The unravelling of LGBTQIA+ rights is happening right across the globe at this very moment.

The weaponisation of homophobia and transphobia in the political space has been around for as long as politics has –  and it seems to growing in a scary direction of late.

In some countries with democratic government systems, we are seeing a pullback from inclusivity. As if the political pendulum is swinging back towards right-winged, authoritarian values in places thought of as progressive. This leaves a blanket of uncertainty suffocating the LGBTQIA+ community across the world, who are no doubt questioning their ongoing rights and wondering, ‘What next?’

There are many countries today that still criminalise same-sex relationships, but here are some recent examples of oppressive policy changes that may come as a surprise to you.

Italian mothers in same-sex couples are being removed from birth certificates.

In Italy, under a left-leaning government, same-sex civil unions were made legal in 2016. 

Though this was a cause for celebration, the law reforms ended there and same-sex couples were still not given full-adoption rights. Even still, due to a lack of clarity in the law, some courts and cities still allowed for both same-sex parents to be on their children’s birth certificates. Giuseppe Sala, the Mayor of Milan, was one of them. 

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Now, under the new so-called ‘right-winged’ government headed by PM Giorgia Meloni, mothers in same-sex couples who did not give birth to their child are currently having their names removed from their children’s birth certificates. This follows a government announcement released in March stating that agencies should cease registering children of same-sex couples.

According to Pink News, "So far, 27 families in the northern city of Padua have received a warning letter, affecting the lives of 33 children". Reportedly, three lesbian couples have had their children’s birth certificates changed following the warning at this stage. 

Prime Minister Giorgia Meloni is known for her anti-LGBTQIA+ stance and used this as part of her political campaign which saw her becoming Prime Minister. There have been protests and backlash, with hundreds of people taking to the streets of Milan in March when same-sex parenting rights were originally restricted.

USA’s targeted attack on the LGBTQIA+ community has shattered previous records.

According to the Human Rights Campaign, as of May 2023, over 520 LGBTQIA+ bills have been introduced in state legislatures. Over 220 bills specifically target transgender and non-binary people, and 70 anti-LGBTQIA+ laws have been enacted so far this year.

In Florida, the well-known ‘Don’t Say Gay’ bill was recently approved to expand to all grade levels across schools. 

This bill prohibits discussions of sexual orientation and gender identity in schools in a state that was once known for its large LGBTQIA+ community. There was even a reality TV show called Tampa Baes, following a group of lesbian friends in the Tampa Bay area – a place once known for being a queer destination.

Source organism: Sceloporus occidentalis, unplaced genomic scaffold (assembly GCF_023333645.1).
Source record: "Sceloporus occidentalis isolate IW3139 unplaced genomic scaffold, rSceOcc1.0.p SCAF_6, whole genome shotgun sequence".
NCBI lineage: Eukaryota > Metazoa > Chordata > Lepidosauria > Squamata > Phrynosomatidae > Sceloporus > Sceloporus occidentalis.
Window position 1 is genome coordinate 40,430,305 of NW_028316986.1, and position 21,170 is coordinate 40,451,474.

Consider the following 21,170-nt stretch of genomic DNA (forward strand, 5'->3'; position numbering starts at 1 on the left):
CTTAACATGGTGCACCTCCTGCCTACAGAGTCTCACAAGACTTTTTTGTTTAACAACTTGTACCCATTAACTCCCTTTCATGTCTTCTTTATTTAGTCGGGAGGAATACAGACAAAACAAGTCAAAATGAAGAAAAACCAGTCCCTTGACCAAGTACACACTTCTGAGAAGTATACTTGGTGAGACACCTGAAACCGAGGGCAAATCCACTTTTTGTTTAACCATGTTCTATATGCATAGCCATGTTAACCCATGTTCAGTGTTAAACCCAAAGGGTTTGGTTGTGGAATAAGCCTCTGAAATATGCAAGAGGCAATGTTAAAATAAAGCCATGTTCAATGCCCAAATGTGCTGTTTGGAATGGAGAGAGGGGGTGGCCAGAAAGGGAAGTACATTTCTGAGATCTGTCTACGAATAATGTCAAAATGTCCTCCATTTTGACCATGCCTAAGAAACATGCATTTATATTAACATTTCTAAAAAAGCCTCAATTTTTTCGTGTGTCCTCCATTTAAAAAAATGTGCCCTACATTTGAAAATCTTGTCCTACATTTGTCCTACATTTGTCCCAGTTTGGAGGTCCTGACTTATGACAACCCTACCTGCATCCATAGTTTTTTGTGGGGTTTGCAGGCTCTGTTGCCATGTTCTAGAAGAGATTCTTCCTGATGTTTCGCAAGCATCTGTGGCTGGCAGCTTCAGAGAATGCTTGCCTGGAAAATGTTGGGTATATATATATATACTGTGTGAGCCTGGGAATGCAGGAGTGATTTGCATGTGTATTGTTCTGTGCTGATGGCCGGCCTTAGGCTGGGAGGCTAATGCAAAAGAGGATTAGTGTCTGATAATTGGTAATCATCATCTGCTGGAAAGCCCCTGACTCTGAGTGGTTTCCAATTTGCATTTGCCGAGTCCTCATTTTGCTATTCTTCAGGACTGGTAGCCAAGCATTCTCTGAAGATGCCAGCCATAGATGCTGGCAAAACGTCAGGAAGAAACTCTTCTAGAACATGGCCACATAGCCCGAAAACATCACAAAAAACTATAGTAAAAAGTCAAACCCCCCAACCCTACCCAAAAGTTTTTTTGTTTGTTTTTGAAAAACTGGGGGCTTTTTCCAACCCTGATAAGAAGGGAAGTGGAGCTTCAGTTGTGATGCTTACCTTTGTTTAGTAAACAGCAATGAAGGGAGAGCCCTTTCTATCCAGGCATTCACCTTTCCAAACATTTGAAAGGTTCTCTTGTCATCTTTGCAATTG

And now, in approximately 20 states, there are various bans on gender-affirming care and on drag shows. Though the number of states enacting further bans such as these is expected to increase.

There are very real impacts of these anti-LGBTQIA+ laws. Research from the Williams Institute at UCLA School of Law and Clark University found that, in Florida, at least 50 per cent of LGBTQIA+ parents surveyed have considered moving out of the state due to the 'Don’t Say Gay' bill. 

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Poland ‘LGBT-free zones’ and an anti-LGBTQIA+ government.

Poland is home to cities that declare themselves to be ‘LGBT-free’. 

Their President, Andrzej Duda, is from the Law and Justice (PiS) party and he has been in power since 2015. He won the last re-election with anti-LGBTQIA+ campaigns – and the rights of that community have been backsliding since he came into power.

The European Region of the International Lesbian, Gay, Bisexual, Trans and Intersex Association (ILGA Europe) place Poland as one of the worst European countries to be LGBTQIA+ person in. This is the fourth year in a row they've earned that title. 

In 2021, Hungary passed its own ‘Don’t Say Gay’ law.

The law bans sharing information with under-18s that the government considers to be promoting homosexuality or gender change and also prevents large organisations from sharing advertisements that show solidarity with gay people, if they are deemed to target under-18s.


Hungary have a checkered recent past when it comes to LGBTQIA+ rights and the European Commission formally referred Hungary to the Court of Justice of the European Union because of this.

Governments still do not collect data that is inclusive of sexual orientation and gender identity.

It can be very difficult to find accurate, or enough data on the LGBTQIA+ community. 

Even on our very own doorstep. LGBTQ Health Australia have said that the 2021 Australian Census asks only for a person’s sex based on chromosomes, hormones and reproductive organs. The options for the question are ‘incorrect’ and leave out many variables, including gender identity. 

These examples of just the tip of the anti-LGBTQIA+ iceberg and do not include countries well-known for their laws against LGBTQIA+ people. It also doesn’t include the hateful community rhetoric, the isolation, the violent hate groups marching against LGBTQIA+ people which you’ve likely seen plastered all over the news recently in Sydney and Melbourne, and the immense fear and uncertainty felt by many in our community. 

Being gay, where ever you are in the world, means your rights are never guaranteed. What happens to us depends on whatever political party is at the helm – and that's never felt as scary as it does right now. 

Feature Image: Getty + Mamamia.